At what temperature are food enzymes destroyed? – I figured I’d post this one to see what people think about it. Generally when you hear people arguing about food enzymes, they’re about three quarters of the way to advocating for a raw vegan diet. Obviously, this isn’t the case for Sarah. So what gives? We know that cooking makes food more digestible, can give us greater access to certain nutrients, makes food easier to chew, etc. Cooking is generally good, right? How concerned ought we to be about “food enzymes” anyway? There are even arguments about whether whole foods even contain the enzymes that people are worried about destroying (many sources claim that there isn’t any lactase in raw milk, while raw milk advocates claim there is). So who knows? But apparently if there are enzymes in your food and you don’t want to kill them, your finger can tell you when the liquid is too hot. So there you go.
Another way to pit cherries – Definitely a good way to go, especially if you’re going to use the cherries for something where they don’t need to look all pretty. Alton Brown would be proud of this multi-tasking!
I’m 95% Confident This is a Good Definition of a P-Value – If you read a lot of scientific studies, but aren’t too keen on the statistics side of things, this is a really helpful piece detailing what those p-values mean, and how useful they are.
How to Spot an A-Hole – It’s the internet. They’re everywhere.
Ancient Wisdom Confirmed by Modern Science – I remember reading Tom Naughton’s interview of this guy a while back and thinking that his book sounded pretty darned cool. I never ended up buying it, because I had (and still have) a giant stack of books on my nightstand that were already being neglected. Still, it’s cool to see that Johnathan Bailor is tying in to the ancestral health movement. The more the merrier!
Grains, Vegetarians, Vegans and Nutritional Density – This is a cool piece, and one I’ve done something similar to before, though not as throughly. I like the idea of it, but i think it can get too far into nutritionism. Because the calories reported on a bomb calorimeter and the amount of protein/minerals/vitamins reported in a lab for a given food have only a passing relationship with what your body actually gets out of that food. We’re all individuals, and our food is individual. Our digestion, where and when our food was grown, how far it traveled after harvest or slaughter, how it was raised, even what time of day we eat or how much sleep we got the night before all seem to influence our ability to absorb nutrients. So I get what he’s saying, and I think it’s a fair point. I think it’s also probably very convincing to people who really do think of whole foods as “a good source of vitamin C” or “100% of your RDA for selenium” but once you get to a more nuanced understanding of nutrition and digestion, it doesn’t actually pay to spend too much time fiddling with the numbers like this. I’m sure Mr. Nikoley is well aware of this, and wrote this post to make a point, not to advocate for a nutritionist approach.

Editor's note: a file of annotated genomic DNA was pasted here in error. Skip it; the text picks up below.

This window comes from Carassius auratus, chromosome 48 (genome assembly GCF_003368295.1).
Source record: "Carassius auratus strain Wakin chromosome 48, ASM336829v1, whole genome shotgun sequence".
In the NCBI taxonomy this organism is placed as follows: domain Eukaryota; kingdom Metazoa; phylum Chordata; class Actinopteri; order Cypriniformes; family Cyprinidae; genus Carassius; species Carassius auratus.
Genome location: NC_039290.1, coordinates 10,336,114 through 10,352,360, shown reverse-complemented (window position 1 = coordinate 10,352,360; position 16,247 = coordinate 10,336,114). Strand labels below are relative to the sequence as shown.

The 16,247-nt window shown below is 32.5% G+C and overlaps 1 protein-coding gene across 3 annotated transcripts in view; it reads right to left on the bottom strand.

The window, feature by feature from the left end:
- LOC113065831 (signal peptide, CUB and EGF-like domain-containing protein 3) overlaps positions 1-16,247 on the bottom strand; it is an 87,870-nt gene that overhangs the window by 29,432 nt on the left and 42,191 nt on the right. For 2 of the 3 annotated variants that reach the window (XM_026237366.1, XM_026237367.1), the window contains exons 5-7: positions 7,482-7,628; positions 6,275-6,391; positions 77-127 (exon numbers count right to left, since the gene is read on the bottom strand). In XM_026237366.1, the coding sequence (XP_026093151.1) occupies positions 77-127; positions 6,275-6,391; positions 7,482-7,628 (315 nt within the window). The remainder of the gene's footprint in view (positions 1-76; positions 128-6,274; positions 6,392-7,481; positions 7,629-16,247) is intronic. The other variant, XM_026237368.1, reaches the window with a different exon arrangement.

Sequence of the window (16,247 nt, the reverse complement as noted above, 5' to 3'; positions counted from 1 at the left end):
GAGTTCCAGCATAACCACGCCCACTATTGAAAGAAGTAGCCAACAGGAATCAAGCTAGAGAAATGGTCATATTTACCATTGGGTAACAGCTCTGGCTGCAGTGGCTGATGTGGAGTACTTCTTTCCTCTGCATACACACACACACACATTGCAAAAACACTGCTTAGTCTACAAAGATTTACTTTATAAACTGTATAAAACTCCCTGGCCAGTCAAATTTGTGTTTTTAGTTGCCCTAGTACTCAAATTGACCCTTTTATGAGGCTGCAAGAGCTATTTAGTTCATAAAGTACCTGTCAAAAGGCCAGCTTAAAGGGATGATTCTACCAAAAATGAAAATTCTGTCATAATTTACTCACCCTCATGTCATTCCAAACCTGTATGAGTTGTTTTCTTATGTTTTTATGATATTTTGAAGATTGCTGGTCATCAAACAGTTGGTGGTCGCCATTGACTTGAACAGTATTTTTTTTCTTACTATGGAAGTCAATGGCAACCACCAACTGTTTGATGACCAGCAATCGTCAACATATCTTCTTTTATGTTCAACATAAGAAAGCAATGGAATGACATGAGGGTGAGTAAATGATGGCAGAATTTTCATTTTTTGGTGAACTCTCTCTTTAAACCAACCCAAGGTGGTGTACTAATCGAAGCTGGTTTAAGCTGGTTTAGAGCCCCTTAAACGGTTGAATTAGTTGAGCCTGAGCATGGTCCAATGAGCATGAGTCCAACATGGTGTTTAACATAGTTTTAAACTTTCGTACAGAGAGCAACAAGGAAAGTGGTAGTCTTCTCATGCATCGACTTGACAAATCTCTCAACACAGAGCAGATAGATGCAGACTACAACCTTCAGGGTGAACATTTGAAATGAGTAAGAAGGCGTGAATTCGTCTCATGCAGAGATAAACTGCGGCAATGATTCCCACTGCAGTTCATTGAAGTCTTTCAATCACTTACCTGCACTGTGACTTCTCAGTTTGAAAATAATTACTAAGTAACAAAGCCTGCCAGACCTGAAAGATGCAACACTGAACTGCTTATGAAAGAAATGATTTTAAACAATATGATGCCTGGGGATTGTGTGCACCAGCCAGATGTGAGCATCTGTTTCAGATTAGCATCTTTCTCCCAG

Paleo Parenting: Our Free Guide – Woot! Free things about feeding kids real food!
Drug Companies & Doctors: A Story of Corruption – I’ve posted things similar to this before, but this article (and I’m sure the book it’s referencing) have a more in-depth take of the issue than I’ve seen previously. Some specific facts & figures as well as some quotes from prominent doctors, pharmaceutical executives, journal editors, etc. It’s scary stuff. This is the sort of thing that makes you not want to listen to any mainstream science, or at least not trust it without verifying who paid for it and how it was designed first. That’s the most frustrating thing. Pure science is an incredible tool for understanding ourselves and our world. Thinking that the system of funding and publishing we have now is a failure doesn’t mean you hate science, it means you hate what a bunch of assholes have done to science.
Artichoke Dip – If you use some homemade mayo, fresh garlic and some good quality parmesan (maybe even fresh artichokes?) you could make this into a high-quality primal dip for veggies. Or a topping for burgers/steaks/chicken? Sounds crazy tasty to me.
Chareva’s Kitchen: Pancake Sandwiches – I love this idea. We’ve struggled trying to find gluten-free bread with the right texture and flavor, but Pamela’s pancake mix is pure gold every time. If you want a gluten free, semi-paleo PBJ, you could do worse than a Pamela’s pancake with Justin’s Honey Almond Butter and some Crofter’s all-fruit jam.
Easy and Delicious Sausage Frittata – This just sounds tasty. I love frittatas, mostly because I never mastered the technique of an actual omelet.
I have many more links, but this is already a hefty load for one day. I’m going to try to post every day until I get through all the stuff I want to share with you guys. Thanks for reading, and I’ll talk to you tomorrow!